Bwog squeezed in to Havana Central’s backroom for the much anticipated Varsity Show Preview. There was promise, pizazz, and no Operation Ivy League…
Last night’s 117th Varsity Show preview was executed seamlessly, but displayed no awareness of the insanity that went down last semester. Of course, we’re not asking for a laundry list style lampooning of the highlights (or lowlights), but save for one POTUS project reference, you could have copied and pasted last night’s script to fit any other year’s show. Still, we liked it—a lot!—and it seems the rest of the audience agreed.
The show started off strong with a punchy LLC skit, (“the Laughing Loving Center”). Elizabeth Power, CC ’13, perfectly played the over-eager RA. But the script stuck to tried and true jokes pulled from clichéd V-Show scripts of yore: Harlem is scary, international students exist. So do Republicans. But then good ol’ Frontiers of Science Cowboy, played by Sam Mickel, CC ’14, showed up all the way from the “Northwest…Corner Building,” and won us over with his scruffy swag. He served as a clever narrative device linking the otherwise disconnected scenes. Though his Columbia “campfire stories” provided a suitable framework for the short preview, the Frontiersman, even with his spot-on sound effects and corny-cute shtick, probably couldn’t carry a full show.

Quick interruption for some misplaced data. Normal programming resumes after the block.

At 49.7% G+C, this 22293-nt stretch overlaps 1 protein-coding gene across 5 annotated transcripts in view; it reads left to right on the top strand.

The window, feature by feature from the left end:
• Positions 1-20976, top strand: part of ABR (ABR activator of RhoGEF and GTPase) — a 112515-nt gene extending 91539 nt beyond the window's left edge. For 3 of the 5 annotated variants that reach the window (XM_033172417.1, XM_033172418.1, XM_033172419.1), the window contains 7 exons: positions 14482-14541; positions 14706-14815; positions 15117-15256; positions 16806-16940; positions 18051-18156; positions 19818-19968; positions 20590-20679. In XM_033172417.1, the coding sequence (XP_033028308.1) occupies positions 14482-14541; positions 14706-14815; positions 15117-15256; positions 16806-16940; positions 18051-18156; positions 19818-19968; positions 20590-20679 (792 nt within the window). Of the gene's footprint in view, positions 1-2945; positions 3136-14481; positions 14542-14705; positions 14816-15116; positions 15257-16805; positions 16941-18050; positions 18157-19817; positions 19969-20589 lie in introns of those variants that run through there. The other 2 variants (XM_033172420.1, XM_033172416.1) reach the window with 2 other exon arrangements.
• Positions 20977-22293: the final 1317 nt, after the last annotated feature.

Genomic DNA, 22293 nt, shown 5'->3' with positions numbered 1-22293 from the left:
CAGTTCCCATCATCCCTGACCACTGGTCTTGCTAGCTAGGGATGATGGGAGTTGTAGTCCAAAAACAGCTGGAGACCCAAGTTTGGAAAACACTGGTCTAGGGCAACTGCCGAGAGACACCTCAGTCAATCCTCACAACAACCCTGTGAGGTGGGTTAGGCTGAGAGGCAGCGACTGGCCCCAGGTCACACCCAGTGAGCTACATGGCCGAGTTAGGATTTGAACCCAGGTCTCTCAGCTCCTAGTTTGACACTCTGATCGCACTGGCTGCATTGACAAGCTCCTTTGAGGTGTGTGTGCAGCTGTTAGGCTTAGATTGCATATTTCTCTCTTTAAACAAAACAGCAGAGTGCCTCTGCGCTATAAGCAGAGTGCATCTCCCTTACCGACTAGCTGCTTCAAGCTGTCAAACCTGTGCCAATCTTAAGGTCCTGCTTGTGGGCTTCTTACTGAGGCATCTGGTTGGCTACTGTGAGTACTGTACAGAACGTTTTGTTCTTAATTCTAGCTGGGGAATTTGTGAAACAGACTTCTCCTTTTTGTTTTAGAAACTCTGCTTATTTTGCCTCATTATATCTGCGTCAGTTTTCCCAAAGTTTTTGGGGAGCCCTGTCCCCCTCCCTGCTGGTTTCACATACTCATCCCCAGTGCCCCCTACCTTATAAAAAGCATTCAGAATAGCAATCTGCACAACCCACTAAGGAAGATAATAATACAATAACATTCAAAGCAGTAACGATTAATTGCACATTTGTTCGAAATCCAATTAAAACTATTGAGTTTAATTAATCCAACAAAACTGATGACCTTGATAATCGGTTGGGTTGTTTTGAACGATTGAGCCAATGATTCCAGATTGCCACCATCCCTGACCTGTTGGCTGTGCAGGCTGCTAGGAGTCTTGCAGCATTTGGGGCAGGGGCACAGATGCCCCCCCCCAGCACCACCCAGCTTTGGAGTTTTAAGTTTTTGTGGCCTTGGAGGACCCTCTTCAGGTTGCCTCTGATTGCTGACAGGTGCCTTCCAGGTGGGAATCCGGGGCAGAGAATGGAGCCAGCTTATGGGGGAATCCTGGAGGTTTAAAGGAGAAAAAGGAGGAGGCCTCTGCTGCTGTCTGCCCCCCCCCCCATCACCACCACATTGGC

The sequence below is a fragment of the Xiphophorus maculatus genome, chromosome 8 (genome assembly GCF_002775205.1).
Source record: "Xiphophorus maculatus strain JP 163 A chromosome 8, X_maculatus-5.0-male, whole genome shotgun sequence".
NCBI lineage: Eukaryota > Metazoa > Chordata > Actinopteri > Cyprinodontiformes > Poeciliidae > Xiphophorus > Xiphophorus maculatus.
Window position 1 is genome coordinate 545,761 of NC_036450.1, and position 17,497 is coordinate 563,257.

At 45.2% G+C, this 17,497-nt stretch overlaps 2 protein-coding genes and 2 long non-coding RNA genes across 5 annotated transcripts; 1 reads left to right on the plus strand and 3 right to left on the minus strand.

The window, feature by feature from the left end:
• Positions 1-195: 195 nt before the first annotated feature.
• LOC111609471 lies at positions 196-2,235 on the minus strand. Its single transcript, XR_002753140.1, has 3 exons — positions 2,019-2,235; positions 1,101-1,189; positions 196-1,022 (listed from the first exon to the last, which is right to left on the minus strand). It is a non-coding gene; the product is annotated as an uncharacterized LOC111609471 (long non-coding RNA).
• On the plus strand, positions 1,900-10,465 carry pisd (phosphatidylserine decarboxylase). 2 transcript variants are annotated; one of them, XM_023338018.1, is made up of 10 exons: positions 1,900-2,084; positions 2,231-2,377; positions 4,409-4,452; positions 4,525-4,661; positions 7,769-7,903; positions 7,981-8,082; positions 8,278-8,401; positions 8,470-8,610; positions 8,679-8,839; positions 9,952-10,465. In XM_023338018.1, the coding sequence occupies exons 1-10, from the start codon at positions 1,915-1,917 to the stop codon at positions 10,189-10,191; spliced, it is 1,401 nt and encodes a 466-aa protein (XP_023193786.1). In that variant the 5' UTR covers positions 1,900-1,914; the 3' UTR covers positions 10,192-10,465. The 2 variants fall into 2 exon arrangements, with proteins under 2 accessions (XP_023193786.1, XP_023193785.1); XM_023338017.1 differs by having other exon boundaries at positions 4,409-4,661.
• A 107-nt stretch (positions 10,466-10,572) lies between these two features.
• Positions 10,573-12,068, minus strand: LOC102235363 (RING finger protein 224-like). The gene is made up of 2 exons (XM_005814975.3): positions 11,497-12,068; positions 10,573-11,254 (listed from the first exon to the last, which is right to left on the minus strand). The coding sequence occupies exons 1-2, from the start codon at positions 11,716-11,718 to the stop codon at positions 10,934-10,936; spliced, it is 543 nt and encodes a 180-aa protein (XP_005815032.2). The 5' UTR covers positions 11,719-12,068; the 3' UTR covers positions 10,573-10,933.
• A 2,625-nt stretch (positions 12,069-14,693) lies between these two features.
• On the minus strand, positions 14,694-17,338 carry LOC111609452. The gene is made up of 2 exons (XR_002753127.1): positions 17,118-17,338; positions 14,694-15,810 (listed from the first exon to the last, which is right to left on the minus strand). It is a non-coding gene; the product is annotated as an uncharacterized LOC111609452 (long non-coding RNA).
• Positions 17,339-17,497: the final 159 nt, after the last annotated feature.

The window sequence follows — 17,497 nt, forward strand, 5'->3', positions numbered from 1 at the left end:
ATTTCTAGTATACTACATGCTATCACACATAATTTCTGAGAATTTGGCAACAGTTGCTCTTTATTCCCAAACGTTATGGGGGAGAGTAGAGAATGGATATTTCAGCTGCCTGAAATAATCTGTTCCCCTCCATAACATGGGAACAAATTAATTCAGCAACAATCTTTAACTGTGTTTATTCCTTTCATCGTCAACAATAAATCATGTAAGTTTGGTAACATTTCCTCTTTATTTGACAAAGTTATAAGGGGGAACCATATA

Then came the real winner: ManDate. The music, featuring a keyboard switched to a tropical vibraphone setting, buoyed the best lyrics of the show. Four guys (Issac Assor, CC ’14, Andrew Wright, CC ’14, Chris Silverberg, CC ’13, and Bob Vulfov, CC ’13) out at a bar fail miserably at picking up girls (“Your hair smells like juice!”), commiserate in four-part harmony, and embrace bromance. We genuinely welcomed the performers’ punny “mandate” to see the V-Show when our favorite tune was reprised in finale.
The next numbers fell short. In “College is Latin for Mistakes,” the Chicago-inspired tango music and animated choreography proved memorable; the content less so. By trying to appeal to universal college experiences, the lyrics lacked the incisive references of last year’s best one-liners (COÖP cult, lawn police). An ADP escapade (“and then we stole a few pineapples from Westside…”), delivered memorably by Alia Munsch, BC ’12, represented more of what we want to see: the specific, unpredictable, yet weirdly relatable.